On July 25, 2016, the United States Court of Appeals for the Federal Circuit issued a decision in In re: Magnum Tools Int’l, Ltd., No. 2015-1300 (Fed. Cir. Jul. 25, 2016) confirming that the burden of proving invalidity lies with the petitioner throughout the entire IPR proceeding and never shifts to the patent owner. In Magnum Tools, the court disagreed with the PTAB’s view that institution of an IPR upon a finding of a reasonable likelihood of success operates to shift the burden of producing evidence of non-obviousness to the patent owner.
Under 35 U.S.C. § 316(e), the petitioner bears “the burden of proving a proposition of unpatentability by a preponderance of the evidence.” While the court has at times noted the usefulness of the burden shifting framework as a procedural tool of patent examination in order to allocate the burdens between an examiner and an applicant, in Magnum Tools the Federal Circuit reaffirmed that this framework does not apply in an adjudicatory context such as an IPR or litigation in federal court.
In Magnum Tools, McClinton Energy Group, LLC (“petitioner”) petitioned for IPR based on two primary references, Lehr and Alpha, each separately in view of two additional references. In its petition, petitioner explicitly argued that the combination of Alpha and the additional references (the “Alpha combination”) rendered the challenged claims obvious. With regard to the Lehr reference, the petition incorporated the bulk of its argument by reference stating “as discussed above with respect to Alpha” the “same analysis applies to combinations using Lehr as a base reference,” (the “Lehr combination”). In its Preliminary Response, the patent owner took the position that (1) petitioner’s arguments based on Lehr were insufficient for failing to “specify where each element of the claim is found” as required by 37 C.F.R. § 104(b)(4); and (2) that petitioner failed to present evidence of how a skilled artisan would modify Lehr in view of the additional references where the petitioner’s expert focused on the Alpha combination but failed to similarly address the Lehr combination.
The PTAB instituted trial based on the Lehr combination, but declined to institute based on the Alpha combination. Despite the patent owner’s arguments, which were maintained throughout briefing and at trial, the PTAB issued a final written decision holding all challenged claims unpatentable as obvious in light of the Lehr combination. On appeal, the patent owner continued to argue that petitioner failed to establish a prima facie basis for the rejection, that Lehr could not be the basis for a finding of obviousness for failing to disclose key limitations, and because a skilled artisan would not have sought to combine Lehr with the additional references. Intervening in the appeal, the PTAB argued (1) that as soon as IPR is instituted by petitioner establishing a reasonable likelihood of success, the burden of production shifts to the patent owner to present evidence of non-obviousness, and (2) that the PTAB may make an obviousness argument on behalf of a petitioner where the argument “could have been included in a properly-drafted petition.”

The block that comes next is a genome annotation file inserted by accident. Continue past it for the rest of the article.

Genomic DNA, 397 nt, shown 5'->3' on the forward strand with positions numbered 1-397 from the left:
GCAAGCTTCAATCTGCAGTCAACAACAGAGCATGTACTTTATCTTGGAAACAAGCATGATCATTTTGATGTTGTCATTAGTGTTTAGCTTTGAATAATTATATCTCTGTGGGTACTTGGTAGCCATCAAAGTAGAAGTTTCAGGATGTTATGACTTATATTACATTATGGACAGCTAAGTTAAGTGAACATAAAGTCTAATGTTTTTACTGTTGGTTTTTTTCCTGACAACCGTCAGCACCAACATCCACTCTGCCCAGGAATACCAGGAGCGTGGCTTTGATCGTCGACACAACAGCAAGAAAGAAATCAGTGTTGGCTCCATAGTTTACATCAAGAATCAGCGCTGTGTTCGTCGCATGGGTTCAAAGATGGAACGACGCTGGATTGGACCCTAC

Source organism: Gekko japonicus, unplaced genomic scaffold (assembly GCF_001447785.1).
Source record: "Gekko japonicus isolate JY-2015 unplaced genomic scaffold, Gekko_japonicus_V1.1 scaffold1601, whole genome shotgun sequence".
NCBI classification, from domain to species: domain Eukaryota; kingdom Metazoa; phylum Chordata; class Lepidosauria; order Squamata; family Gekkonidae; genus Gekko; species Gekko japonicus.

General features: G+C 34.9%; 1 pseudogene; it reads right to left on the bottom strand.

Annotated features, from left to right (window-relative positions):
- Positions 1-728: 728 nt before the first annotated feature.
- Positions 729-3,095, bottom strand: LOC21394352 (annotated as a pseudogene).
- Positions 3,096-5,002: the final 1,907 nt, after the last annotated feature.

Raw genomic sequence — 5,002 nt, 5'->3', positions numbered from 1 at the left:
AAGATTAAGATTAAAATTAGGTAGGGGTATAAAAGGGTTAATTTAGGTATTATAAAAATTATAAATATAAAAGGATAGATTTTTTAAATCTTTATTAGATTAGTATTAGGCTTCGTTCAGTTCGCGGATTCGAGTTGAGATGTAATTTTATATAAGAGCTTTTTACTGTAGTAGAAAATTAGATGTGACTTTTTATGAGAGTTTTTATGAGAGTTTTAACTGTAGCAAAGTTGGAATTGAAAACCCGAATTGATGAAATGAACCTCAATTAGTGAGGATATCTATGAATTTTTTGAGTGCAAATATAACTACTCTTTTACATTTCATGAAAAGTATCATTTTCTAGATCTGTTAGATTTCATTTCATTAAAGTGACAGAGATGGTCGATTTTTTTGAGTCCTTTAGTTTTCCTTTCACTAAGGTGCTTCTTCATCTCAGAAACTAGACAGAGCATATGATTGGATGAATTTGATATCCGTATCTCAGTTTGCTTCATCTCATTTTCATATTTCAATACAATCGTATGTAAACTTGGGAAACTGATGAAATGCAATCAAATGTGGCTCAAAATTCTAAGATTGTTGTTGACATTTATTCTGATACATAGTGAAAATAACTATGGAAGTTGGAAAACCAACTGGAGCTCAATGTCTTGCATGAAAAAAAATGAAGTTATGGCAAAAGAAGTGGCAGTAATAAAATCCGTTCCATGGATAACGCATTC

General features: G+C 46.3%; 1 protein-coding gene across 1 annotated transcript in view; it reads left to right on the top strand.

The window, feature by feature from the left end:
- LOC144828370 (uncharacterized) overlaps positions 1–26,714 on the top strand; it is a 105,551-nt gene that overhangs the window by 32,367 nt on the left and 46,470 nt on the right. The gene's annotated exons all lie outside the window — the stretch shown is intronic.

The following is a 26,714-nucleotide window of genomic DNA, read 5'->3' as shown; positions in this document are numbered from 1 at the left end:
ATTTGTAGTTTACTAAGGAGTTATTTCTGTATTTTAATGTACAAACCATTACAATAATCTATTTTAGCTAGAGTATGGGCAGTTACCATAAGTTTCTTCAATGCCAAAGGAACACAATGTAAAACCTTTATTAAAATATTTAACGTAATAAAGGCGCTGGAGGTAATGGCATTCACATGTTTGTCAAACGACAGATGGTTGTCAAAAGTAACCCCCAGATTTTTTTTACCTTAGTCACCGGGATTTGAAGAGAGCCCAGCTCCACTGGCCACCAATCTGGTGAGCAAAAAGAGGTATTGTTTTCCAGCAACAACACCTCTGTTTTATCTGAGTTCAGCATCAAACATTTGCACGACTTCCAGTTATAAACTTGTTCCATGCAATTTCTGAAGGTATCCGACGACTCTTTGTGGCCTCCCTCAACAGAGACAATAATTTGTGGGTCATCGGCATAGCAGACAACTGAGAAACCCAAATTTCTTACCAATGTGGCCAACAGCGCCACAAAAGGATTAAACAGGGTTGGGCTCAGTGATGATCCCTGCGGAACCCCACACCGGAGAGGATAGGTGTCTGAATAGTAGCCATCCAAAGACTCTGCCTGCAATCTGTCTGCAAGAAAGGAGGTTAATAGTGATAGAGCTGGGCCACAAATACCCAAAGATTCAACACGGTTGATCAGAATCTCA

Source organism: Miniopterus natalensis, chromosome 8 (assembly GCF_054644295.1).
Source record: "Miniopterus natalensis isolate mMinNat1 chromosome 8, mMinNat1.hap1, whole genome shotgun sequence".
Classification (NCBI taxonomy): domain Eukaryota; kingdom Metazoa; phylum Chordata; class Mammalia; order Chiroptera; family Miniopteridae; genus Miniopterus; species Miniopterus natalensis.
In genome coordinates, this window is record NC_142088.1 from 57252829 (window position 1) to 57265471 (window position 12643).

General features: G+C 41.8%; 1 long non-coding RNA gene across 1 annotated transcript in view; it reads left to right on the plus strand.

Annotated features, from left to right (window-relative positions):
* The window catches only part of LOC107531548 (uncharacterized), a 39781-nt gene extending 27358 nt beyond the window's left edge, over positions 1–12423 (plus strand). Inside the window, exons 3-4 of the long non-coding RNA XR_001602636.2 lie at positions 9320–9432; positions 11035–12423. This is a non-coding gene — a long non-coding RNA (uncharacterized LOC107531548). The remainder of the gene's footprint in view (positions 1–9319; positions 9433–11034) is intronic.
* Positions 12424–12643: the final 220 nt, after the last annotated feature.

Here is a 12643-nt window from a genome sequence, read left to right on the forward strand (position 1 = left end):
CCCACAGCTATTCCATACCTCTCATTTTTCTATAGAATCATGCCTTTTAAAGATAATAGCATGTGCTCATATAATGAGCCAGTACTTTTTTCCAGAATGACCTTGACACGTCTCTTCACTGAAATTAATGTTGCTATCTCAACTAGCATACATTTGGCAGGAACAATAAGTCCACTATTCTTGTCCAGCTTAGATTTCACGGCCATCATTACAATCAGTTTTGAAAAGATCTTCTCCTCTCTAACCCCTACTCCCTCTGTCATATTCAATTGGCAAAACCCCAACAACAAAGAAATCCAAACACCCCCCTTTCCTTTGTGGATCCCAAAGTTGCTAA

The Federal Circuit noted that the PTAB’s proposed burden shifting necessarily implies that “a finding of obviousness in an IPR can be based on less than a preponderance of the evidence” where the patent owner does not affirmatively disprove the grounds on which the IPR was instituted. This burden shifting after institution is “inapposite because the patentee’s position is that the patent challenger failed to meet its burden of proving obviousness,” and would introduce unnecessary confusion. This is because “the ultimate burden of persuasion of obviousness must remain on the patent challenger and a fact finder must consider all evidence of obviousness and nonobviousness before reaching a determination.” The court further notes that this burden shifting scheme is directly contrary to previous Federal Circuit rulings that a decision to institute and a final written decision are “two very different analyses,” because “each applies a qualitatively different standard.”
Having determined that the burden remains with the petitioner throughout the course of an IPR, the court reversed the PTAB decision, finding that the PTAB’s final written decision inappropriately relies on the patent owner’s failure to explain why the petitioners’ arguments with respect to the Alpha combination are not applicable to the Lehr combination. Instead, the court found that by relying on arguments made in the Petition in reference to different prior art – the Alpha combination – the PTAB’s determination was not substantiated by evidence that those arguments also applied to the Lehr combination. The court also rejected the PTAB’s argument that it did not err by making an obviousness argument on behalf of the petitioner, reiterating that the statutory scheme requires that “the petitioner that bears the burden of proof in IPRs” and that the PTAB cannot “raise, address, and decide unpatentability theories never presented by the petition and not supported by the record.”
Magnum Tools teaches that petitioners should take care to carefully craft their petitions because the PTAB’s duties are adjudicatory in nature, and it is improper for the Board to fix shortcomings in the petition.